The magic of summoning should be accessible but dangerous. Since the entities often want to get to our world for whatever reason summoning them should be easy while the real challenge comes when trying to control the creature. I also like the idea that it gets more difficult to control new entities throughout a single day. That way there's a good reason to conserve the magic and use it only when it's needed. That escalating danger is a good reason for characters using this kind of magic to be universally feared by ally and foe alike.

I already have summoning magic baked into my own game and tests are going well so far. I'll be putting together an OSR Class for summoning soon, but since I'm playing mostly 5e and playtesting my original game I'll probably do one for 5e D&D first. If you beat me to it, send me a link!

Tuesday, 8 March 2016

Island Crashers!

Last month Brent Newhall threw up an impromptu Fantasy RPG design contest. There was only about two weeks to come up with an RPG that fit a list of parameters. He was tired of the same-old same-old in Fantasy RPGs. He wanted something without the standard tropes of Sword and Sorcery so the contest was to make a game without things that you'd expect to see: No swords, no dungeons, no guns, no boring monsters, no women in revealing outfits, no barbarians, no Vancian magic, and no elves/dwarfs/hobbits.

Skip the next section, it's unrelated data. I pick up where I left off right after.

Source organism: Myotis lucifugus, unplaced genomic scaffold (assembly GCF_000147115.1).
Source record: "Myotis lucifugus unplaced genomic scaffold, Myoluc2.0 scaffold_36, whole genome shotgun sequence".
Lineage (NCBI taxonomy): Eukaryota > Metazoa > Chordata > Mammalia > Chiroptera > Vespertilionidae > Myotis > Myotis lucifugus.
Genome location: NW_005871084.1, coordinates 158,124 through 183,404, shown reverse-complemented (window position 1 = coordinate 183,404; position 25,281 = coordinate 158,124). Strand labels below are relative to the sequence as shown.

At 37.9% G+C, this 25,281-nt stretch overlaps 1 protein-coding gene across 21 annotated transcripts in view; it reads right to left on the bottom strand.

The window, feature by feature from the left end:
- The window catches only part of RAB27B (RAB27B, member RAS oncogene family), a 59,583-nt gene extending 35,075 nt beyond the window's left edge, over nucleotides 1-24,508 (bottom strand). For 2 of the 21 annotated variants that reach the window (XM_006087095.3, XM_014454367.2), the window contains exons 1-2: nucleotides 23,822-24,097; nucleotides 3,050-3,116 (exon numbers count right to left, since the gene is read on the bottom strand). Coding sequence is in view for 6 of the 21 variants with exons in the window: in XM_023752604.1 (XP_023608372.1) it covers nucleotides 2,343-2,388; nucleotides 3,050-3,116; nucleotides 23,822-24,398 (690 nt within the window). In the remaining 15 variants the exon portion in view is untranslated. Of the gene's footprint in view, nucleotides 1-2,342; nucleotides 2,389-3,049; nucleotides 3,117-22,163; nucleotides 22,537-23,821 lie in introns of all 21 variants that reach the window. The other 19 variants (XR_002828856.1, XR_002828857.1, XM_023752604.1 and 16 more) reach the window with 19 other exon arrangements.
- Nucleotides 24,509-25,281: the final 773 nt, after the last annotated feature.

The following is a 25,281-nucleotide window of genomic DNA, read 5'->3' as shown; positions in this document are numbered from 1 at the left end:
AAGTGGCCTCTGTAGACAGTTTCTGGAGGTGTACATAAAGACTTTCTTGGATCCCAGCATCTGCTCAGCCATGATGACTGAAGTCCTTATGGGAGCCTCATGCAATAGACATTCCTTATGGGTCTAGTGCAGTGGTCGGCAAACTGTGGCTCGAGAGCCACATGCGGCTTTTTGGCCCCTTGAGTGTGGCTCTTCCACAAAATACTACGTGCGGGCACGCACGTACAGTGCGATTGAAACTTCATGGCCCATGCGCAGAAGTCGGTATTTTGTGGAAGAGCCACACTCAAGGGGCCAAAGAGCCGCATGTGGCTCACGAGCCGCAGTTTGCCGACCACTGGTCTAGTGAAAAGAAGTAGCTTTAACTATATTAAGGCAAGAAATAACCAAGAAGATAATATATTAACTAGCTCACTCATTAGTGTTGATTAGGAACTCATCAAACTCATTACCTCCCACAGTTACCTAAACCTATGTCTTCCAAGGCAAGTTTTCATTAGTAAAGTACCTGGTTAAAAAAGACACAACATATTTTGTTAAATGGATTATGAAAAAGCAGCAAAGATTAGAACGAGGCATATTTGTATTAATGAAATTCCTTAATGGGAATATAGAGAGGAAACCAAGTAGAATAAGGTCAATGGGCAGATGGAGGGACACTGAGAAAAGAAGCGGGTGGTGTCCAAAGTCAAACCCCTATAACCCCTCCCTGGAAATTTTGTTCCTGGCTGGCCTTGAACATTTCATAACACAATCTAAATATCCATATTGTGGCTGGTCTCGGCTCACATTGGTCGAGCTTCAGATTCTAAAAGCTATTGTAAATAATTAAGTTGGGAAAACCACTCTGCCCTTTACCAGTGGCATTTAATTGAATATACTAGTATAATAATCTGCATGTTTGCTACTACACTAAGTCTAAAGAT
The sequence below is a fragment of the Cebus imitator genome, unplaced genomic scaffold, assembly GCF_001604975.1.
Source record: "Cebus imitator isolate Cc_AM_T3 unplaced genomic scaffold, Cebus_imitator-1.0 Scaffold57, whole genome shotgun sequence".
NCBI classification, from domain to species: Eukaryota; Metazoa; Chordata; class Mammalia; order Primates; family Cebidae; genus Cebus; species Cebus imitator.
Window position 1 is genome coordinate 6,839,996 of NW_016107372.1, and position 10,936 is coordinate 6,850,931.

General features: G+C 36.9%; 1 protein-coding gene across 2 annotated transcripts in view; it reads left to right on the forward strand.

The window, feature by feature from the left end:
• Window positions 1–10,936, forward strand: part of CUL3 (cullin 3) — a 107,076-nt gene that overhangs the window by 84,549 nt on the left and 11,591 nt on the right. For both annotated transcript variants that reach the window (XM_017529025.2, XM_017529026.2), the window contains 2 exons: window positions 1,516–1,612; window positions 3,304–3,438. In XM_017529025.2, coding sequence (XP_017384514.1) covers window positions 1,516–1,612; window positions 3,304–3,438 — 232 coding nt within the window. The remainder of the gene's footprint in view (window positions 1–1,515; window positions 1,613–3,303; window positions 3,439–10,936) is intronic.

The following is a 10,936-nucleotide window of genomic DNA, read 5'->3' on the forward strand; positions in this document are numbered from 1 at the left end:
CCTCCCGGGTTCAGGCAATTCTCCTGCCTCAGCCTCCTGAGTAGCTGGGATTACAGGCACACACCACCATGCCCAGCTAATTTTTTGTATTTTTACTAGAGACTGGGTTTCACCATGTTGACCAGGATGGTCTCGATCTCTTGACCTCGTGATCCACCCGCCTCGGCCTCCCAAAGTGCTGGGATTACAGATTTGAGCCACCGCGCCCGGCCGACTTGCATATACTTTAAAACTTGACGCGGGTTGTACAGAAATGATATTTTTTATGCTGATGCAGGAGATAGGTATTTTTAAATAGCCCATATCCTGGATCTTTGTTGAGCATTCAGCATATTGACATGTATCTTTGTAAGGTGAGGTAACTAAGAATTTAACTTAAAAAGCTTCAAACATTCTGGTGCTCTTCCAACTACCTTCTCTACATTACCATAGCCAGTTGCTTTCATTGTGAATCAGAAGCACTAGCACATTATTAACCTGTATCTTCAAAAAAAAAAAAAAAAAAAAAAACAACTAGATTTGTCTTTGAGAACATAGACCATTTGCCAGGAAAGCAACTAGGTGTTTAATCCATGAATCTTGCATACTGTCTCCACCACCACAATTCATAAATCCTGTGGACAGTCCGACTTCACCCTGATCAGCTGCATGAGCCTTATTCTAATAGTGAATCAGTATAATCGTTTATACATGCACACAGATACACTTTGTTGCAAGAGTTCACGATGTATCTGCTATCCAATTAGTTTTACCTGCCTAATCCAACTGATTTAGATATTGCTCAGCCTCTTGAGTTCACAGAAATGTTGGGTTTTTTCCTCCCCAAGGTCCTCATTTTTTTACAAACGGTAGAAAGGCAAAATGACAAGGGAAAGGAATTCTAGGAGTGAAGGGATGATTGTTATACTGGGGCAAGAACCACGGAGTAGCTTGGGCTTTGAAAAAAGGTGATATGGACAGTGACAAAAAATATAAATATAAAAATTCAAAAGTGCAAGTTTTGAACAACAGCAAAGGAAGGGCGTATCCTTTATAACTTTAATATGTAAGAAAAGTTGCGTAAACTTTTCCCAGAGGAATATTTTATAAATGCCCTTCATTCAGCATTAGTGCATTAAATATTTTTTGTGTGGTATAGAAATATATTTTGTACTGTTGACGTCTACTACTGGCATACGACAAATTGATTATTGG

"Island" by Elbardo
Back when I first started the blog I mused about a mash-up between Edgar Rice Burroughs' Barsoom and Ursula K. LeGuin's Earthsea settings. I never did anything with it before, but the more I thought about it the more it fit Brent's requirements. I had to lean it more toward Earthsea than I originally planned, since swords and the scantily clad are a big part of the Barsoom identity, but it would fit naturally.

With my setting decided and ten days left in the contest I cleared a few days to sit down and write. I have a scattered collection of hand-written notes for an RPG system that emphasizes fast, pulpy play that I've mentioned here before. I took that scattered mess, read through it, and then I wrote.

The 3D System is designed to facilitate the fast-paced pulpy play that I love. There is room to be creative as a player. Combat is usually decisive and brutal while having the robust quality needed to for the fight scene in The Phoenix on the Sword. Magic is freeform, making wizards almost as dangerous to partner with as they are to face if they overreach their ability.

"Ruins - Environment Sketch" by Jorge Jacinto